04 Nov Stem Cell Therapy Has the Potential to Help Leukemia Patients
Leukemia is common cancer that affects the blood cells of patients, most often the white blood cells. It can weaken the immune system and potentially lead to death. There is no cure for leukemia, but cancer treatments like radiation and chemotherapy have been known to help in some cases. Stem cells are being considered as a potential treatment for patients suffering from leukemia.
What is Leukemia?
Leukemia is a cancer of the blood cells. In leukemia, abnormal blood cells are produced in the bone marrow. Usually, leukemia involves the production of abnormal white blood cells, which are the cells responsible for fighting infection. However, the abnormal cells in leukemia do not function in the same way as normal white blood cells. The leukemia cells continue to grow and divide, eventually crowding out the normal white blood cells. The end result is that it becomes difficult for the body to fight infections, control bleeding, and transport oxygen.
There are different types of leukemia, based upon how quickly the disease develops and the type of abnormal cells produced. Leukemia is called acute leukemia if it develops rapidly. Large numbers of leukemia cells accumulate very quickly in the blood and bone marrow, leading to symptoms such as tiredness, easy bruising, and susceptibility to infections. Acute leukemia requires fast and aggressive treatment. Chronic leukemias develop slowly over time. These leukemias may not cause specific symptoms at the beginning of their course.
If left untreated, the cells may eventually grow to high numbers, similar to acute leukemia. Leukemias can be further classified as myeloid or lymphoid, depending upon the type of white blood cell that makes up the leukemia cells. A basic understanding of the normal development of blood cells is needed to understand the different types of leukemia. Normal blood cells develop from stem cells that have the potential to become many cell types. Myeloid stem cells mature in the bone marrow and become immature white cells called myeloid blasts. These myeloid blasts further mature to become red blood cells, platelets, or certain kinds of white blood cells.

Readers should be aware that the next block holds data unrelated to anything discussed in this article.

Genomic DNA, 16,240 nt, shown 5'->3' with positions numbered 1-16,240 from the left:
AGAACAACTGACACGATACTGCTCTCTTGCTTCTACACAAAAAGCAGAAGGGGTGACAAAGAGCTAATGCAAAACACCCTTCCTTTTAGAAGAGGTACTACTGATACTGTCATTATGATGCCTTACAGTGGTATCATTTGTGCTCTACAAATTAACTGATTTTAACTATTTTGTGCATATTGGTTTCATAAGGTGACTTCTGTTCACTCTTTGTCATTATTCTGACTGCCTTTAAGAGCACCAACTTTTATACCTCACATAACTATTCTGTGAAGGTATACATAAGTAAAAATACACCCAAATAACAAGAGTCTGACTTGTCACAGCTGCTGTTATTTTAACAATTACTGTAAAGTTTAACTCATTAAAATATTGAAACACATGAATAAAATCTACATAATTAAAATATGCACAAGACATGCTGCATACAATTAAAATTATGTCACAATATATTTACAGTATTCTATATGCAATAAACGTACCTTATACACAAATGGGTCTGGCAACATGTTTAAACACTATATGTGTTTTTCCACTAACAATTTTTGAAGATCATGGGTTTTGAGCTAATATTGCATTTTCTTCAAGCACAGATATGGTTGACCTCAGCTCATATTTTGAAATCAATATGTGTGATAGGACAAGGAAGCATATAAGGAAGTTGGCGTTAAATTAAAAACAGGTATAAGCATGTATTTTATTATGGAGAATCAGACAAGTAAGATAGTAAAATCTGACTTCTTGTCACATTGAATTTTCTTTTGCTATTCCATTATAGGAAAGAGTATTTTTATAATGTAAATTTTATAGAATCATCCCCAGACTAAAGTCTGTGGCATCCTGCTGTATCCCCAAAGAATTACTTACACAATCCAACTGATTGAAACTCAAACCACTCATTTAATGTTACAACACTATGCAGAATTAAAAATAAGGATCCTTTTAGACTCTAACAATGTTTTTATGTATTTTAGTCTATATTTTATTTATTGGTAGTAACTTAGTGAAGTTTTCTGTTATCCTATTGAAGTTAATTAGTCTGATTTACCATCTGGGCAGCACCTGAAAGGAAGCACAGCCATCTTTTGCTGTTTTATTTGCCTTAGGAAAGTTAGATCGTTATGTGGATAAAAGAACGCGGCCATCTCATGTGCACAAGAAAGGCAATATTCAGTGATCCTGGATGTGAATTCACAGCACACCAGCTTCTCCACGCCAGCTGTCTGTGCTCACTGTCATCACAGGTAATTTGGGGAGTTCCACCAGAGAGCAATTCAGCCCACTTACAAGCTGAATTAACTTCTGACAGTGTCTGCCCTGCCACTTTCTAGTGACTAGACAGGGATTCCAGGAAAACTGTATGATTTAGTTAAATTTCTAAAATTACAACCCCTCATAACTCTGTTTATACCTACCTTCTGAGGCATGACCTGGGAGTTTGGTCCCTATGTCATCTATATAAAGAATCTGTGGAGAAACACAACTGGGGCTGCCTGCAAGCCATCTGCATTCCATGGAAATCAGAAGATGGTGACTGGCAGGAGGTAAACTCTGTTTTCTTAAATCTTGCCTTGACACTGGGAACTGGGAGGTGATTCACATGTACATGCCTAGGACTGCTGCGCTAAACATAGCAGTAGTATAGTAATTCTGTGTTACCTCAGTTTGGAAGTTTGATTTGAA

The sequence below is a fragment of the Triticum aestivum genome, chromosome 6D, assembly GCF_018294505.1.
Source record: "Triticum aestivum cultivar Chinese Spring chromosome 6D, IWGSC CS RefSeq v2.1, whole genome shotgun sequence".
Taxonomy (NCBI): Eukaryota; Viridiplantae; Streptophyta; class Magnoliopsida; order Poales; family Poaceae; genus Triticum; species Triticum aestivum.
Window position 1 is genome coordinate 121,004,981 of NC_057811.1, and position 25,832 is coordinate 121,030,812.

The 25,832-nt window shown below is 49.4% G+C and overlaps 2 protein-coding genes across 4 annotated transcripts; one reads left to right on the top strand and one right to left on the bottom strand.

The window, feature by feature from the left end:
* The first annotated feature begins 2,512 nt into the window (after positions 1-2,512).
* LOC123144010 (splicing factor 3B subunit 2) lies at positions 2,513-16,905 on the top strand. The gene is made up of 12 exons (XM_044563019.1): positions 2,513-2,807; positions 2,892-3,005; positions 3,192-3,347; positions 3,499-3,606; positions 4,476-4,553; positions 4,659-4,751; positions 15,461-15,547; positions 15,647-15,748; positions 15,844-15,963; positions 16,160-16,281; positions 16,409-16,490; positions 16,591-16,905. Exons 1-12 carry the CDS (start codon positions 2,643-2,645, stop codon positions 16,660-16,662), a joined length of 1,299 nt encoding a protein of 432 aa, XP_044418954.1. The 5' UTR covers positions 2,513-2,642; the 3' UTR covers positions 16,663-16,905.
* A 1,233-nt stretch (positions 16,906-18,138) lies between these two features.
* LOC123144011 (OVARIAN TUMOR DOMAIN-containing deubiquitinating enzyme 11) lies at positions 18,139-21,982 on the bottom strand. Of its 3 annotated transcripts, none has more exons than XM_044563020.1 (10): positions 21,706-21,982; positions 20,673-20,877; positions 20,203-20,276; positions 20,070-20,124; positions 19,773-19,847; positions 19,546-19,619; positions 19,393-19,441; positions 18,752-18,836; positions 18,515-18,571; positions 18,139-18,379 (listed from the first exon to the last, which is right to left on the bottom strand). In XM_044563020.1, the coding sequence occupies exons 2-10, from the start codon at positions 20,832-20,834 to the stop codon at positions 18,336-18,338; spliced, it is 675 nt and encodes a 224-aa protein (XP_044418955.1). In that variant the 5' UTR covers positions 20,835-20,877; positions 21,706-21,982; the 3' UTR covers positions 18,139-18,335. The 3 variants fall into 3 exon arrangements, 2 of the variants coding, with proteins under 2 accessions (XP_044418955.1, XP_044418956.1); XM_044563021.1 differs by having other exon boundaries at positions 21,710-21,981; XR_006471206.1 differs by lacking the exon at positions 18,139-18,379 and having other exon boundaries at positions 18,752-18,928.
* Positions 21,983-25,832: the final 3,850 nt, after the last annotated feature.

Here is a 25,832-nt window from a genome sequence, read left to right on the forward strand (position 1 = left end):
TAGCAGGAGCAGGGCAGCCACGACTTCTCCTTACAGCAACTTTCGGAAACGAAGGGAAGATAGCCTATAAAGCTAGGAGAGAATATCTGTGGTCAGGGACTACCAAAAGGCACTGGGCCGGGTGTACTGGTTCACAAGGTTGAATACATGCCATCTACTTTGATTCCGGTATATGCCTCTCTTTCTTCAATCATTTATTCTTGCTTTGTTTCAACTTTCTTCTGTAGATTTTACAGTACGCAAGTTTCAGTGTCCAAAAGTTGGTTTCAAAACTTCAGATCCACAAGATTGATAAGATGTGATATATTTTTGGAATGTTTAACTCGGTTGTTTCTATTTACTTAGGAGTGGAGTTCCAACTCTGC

Lymphoid stem cells mature in the bone marrow to become lymphoid blasts. The lymphoid blasts develop further into T-cells or B-cells, which are special types of white blood cells. Myeloid, or myelogenous leukemias, are made up of cells that arise from myeloid cells, while lymphoid leukemias arise from lymphoid cells. Knowing the type of cell involved in leukemia is important in choosing the right treatment.
How Can Stem Cells Help Patients With Leukemia?
Fighting cancers in the blood can be extremely difficult and limiting. The chemotherapy will kill the cancerous blood cells but can damage the bone marrow to a point that it cannot produce any new blood cells to replace the dead ones. Stem cell therapy is able to transplant new and healthy white blood cells into the blood of leukemia patients. This increases the white blood cell count of patients, aiding their immune system to fight cancer and the side effects of chemotherapy.